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KAMPALA, UGANDA ✦ We know little about them, these grandparents—if they came to babysit on Friday nights or if they maybe played checkers with the curly-haired, laughing boy while he grew in wisdom and stature.

But it is that time of year for unusual questions, when strange stars and angels appear, when the word, even for a moment, becomes Yes.

“Yes, here I am. May it be done to me as you will,” is what Mary said. And she had to get it from somewhere.

Now she may have been the sort of girl who would have been a saint anyway, that type simply destined for it all. But maybe there’s more to the story, as there often is when earth and heaven meet, so we can’t really tell where one begins and the other ends.

Tradition tells us Mary’s parents, Joachim and Anna, a long-time barren couple, later dedicated their miracle child, Mary, to service in the temple. There she was apparently educated before, at 14, she married the much older Joseph.

Some believers are told not to think much about this: texts outside the accepted canon, or anything diminishing Jesus’ grand entrance which, with today’s airbrushed images, we get largely wrong anyway.

But whatever we do or don’t know about this family, it seems to me that if Mary was taught one thing, which she later got through to her unusual son, it was this divine Yes. Yes, you can do it. Yes, don’t worry what anyone thinks. Yes, trust and obey. Yes, hold on tight.

This, at the end of this 2012th Year of our Lord; a year when certain girls said yes: from 16-year-old Ye Shiwen who swam into Olympic record books, to 14-year-old Annaleise Carr who swam Lake Ontario, to 15-year-old Malala Yousufzai who swam in a pool of blood after she had the pluck to say yes to girls’ education.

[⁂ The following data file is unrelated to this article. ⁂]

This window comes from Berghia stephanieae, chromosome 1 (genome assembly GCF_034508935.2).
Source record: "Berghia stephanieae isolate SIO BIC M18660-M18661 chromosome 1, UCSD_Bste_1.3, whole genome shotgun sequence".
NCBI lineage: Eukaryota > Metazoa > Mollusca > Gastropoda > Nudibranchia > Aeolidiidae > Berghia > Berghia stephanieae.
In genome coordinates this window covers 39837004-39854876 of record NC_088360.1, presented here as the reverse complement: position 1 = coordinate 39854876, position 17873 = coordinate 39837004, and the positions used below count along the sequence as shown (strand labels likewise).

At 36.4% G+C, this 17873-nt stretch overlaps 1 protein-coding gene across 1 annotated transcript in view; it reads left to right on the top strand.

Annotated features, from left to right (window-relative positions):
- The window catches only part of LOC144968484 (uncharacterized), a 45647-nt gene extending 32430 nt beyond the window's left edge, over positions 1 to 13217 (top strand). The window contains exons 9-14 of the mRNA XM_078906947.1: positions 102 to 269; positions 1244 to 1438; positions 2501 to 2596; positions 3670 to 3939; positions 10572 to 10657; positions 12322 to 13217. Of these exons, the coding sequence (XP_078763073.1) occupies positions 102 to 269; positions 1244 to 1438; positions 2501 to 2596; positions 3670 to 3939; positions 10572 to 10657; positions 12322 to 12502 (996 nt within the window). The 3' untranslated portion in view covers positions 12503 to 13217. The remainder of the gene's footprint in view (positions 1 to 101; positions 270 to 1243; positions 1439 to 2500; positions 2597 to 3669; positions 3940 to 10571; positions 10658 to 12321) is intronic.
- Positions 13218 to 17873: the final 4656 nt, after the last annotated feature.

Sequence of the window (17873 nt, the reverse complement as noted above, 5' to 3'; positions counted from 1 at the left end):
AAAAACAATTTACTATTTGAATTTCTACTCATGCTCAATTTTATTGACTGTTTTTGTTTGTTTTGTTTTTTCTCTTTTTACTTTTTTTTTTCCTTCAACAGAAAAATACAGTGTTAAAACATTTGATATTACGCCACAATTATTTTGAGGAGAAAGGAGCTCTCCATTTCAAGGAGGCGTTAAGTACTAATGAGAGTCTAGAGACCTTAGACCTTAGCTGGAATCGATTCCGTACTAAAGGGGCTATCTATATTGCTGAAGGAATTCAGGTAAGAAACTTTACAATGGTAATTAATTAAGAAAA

The story of Malala, the Pakistani girl shot in the head by the Taliban for her public insistence that girls have the right to schooling, has been especially moving in both the developing world and rich world.

And as I watched the news of her father smile and cry and give thanks at her bedside, I couldn’t help but wonder of his own influence: maybe the regrets all parents have, but also the backlash, and how darkness is often pushed back after an attack on an innocent.

In this case the darkness is revealed in a recent global report that shows one in four girls—75 million Marys, so-to-speak—are not in school. I’m reminded even my own daughter, Hannah, a gregarious Ugandan we’ve adopted, could have easily had a different life, up with the sun to fetch wood and water and help in other ways more akin to ancient times.

The point is not just about math and spelling, but giving all girls a shot at a life with some amount of inspiration and aspiration and dignity and capacity to hear that Yes.

Canadian school girls think of other things often seen as more frivolous. Yet their world is no less real and they are no less in need of that divine word.

This is the holy season’s message. God is our parent, our Emmanuel, with us, beside us, whispering in our ear—Yes, Yes, Yes. We too are parents, or parents-to-be, or something else no less important, divinely placed in one sort of family or another, influencing this child or that one.

Christmas asks, what kind of influence is it?